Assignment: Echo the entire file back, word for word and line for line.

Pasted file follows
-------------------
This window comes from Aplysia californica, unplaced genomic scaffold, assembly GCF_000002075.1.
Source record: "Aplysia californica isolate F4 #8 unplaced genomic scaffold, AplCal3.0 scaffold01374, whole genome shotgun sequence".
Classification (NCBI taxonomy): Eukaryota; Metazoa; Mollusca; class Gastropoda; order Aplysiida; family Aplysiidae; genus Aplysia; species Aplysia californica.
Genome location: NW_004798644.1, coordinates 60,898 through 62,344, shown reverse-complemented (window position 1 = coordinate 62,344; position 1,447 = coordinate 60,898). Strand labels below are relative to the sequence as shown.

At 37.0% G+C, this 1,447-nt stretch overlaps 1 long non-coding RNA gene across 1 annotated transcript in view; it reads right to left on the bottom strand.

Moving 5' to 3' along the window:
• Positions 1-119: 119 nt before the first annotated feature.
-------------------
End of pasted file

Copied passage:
This window comes from Aplysia californica, unplaced genomic scaffold, assembly GCF_000002075.1.
Source record: "Aplysia californica isolate F4 #8 unplaced genomic scaffold, AplCal3.0 scaffold01374, whole genome shotgun sequence".
Classification (NCBI taxonomy): Eukaryota; Metazoa; Mollusca; class Gastropoda; order Aplysiida; family Aplysiidae; genus Aplysia; species Aplysia californica.
Genome location: NW_004798644.1, coordinates 60,898 through 62,344, shown reverse-complemented (window position 1 = coordinate 62,344; position 1,447 = coordinate 60,898). Strand labels below are relative to the sequence as shown.

At 37.0% G+C, this 1,447-nt stretch overlaps 1 long non-coding RNA gene across 1 annotated transcript in view; it reads right to left on the bottom strand.

Moving 5' to 3' along the window:
• Positions 1-119: 119 nt before the first annotated feature.